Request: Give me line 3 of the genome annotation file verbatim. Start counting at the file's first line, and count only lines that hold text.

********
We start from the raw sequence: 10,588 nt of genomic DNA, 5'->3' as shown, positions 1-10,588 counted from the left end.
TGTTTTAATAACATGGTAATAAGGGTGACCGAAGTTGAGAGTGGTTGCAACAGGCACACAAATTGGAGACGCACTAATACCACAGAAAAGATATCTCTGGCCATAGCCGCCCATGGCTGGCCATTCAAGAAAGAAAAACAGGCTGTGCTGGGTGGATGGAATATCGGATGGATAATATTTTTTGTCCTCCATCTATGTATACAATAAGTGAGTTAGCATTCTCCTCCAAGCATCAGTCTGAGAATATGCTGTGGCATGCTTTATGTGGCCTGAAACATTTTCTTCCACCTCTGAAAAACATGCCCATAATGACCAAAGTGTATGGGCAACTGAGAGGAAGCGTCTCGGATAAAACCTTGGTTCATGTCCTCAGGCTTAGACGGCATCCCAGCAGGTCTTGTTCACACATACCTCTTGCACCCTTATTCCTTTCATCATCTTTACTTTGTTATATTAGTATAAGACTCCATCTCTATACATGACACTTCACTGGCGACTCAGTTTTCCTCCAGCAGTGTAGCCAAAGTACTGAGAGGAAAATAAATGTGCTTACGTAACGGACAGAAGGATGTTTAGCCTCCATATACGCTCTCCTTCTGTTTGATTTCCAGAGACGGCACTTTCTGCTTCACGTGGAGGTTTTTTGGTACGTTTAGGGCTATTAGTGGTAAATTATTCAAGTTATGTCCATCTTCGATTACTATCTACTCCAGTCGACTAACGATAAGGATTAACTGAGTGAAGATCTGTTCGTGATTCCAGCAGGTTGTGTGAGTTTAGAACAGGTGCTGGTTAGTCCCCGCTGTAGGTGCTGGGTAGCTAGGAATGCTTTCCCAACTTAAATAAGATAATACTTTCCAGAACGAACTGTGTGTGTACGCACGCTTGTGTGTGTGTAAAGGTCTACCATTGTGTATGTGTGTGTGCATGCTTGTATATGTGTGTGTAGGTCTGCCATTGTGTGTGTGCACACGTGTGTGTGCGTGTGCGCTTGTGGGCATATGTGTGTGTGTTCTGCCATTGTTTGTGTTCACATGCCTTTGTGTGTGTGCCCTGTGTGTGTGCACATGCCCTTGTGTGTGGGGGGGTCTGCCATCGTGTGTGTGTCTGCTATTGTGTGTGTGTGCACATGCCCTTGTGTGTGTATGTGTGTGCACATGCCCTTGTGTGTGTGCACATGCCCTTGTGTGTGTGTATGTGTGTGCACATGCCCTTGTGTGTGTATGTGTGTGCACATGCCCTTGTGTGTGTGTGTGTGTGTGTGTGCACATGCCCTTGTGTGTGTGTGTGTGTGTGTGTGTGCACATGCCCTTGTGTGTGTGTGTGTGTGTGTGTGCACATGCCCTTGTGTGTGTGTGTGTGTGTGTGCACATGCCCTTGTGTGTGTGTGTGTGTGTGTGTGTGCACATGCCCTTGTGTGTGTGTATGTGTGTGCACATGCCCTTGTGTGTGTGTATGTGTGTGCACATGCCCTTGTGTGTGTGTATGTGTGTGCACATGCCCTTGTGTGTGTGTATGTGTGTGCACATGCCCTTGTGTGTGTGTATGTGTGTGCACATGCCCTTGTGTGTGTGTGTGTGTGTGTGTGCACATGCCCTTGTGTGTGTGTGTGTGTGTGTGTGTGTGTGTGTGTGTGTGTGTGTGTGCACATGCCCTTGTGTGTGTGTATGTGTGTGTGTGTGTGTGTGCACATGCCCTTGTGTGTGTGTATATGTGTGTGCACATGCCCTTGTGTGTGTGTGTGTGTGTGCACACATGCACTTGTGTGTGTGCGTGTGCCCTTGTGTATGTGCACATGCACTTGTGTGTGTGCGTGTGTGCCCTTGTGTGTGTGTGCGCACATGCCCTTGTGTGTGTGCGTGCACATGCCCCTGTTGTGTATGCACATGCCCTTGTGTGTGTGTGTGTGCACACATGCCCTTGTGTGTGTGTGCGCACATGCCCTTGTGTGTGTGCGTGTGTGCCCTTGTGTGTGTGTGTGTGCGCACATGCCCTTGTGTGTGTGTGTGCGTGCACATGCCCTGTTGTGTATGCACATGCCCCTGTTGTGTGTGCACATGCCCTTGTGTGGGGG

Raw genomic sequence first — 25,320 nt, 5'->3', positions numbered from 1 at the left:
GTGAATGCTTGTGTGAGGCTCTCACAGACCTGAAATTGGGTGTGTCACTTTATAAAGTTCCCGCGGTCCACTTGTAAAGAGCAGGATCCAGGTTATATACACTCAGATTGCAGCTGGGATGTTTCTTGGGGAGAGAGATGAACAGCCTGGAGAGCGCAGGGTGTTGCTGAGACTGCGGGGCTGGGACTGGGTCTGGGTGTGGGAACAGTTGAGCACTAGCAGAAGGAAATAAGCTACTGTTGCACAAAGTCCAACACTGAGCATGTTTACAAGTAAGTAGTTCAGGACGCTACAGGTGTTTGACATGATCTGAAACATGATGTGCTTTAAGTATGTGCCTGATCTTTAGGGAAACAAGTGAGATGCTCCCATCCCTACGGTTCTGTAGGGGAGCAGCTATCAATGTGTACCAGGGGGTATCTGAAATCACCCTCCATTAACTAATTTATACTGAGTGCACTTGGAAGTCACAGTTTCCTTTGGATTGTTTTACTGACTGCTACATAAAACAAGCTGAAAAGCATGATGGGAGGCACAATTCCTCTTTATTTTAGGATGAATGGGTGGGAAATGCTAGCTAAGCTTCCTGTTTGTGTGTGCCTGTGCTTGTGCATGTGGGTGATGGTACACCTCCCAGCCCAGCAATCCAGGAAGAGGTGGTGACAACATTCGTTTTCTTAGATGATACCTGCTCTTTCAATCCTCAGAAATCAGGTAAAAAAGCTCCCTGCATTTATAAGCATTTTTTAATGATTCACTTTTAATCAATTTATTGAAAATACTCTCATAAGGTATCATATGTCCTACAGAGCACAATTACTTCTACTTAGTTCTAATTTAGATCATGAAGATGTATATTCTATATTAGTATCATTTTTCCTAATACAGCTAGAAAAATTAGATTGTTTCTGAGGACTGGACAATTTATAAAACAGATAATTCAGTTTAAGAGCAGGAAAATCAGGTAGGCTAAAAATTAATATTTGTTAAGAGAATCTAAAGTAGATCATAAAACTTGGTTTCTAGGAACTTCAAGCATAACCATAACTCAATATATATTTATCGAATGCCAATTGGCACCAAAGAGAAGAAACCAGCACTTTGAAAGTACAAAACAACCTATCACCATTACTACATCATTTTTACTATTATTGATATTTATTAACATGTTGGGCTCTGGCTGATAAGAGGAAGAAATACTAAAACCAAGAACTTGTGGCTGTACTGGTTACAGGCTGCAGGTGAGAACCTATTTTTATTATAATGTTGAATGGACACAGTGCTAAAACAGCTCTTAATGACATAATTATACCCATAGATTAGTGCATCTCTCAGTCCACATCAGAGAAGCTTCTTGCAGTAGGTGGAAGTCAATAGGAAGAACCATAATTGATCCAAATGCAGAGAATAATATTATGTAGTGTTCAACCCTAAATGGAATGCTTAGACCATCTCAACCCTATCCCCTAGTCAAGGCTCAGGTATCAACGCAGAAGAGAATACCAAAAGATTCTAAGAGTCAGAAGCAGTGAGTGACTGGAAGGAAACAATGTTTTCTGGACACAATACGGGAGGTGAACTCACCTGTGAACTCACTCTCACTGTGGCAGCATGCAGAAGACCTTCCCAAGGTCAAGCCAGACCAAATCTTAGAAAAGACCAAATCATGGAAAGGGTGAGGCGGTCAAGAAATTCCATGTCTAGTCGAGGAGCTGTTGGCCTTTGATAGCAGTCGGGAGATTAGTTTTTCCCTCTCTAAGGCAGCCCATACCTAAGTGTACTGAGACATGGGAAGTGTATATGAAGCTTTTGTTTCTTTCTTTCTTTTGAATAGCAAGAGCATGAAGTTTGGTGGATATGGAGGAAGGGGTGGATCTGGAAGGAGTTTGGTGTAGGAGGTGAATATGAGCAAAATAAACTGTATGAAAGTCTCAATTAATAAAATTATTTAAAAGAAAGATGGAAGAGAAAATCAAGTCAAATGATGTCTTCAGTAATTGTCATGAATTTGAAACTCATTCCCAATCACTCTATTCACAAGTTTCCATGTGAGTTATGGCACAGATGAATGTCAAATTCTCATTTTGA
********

Raw genomic sequence first — 25,320 nt, 5'->3', positions numbered from 1 at the left: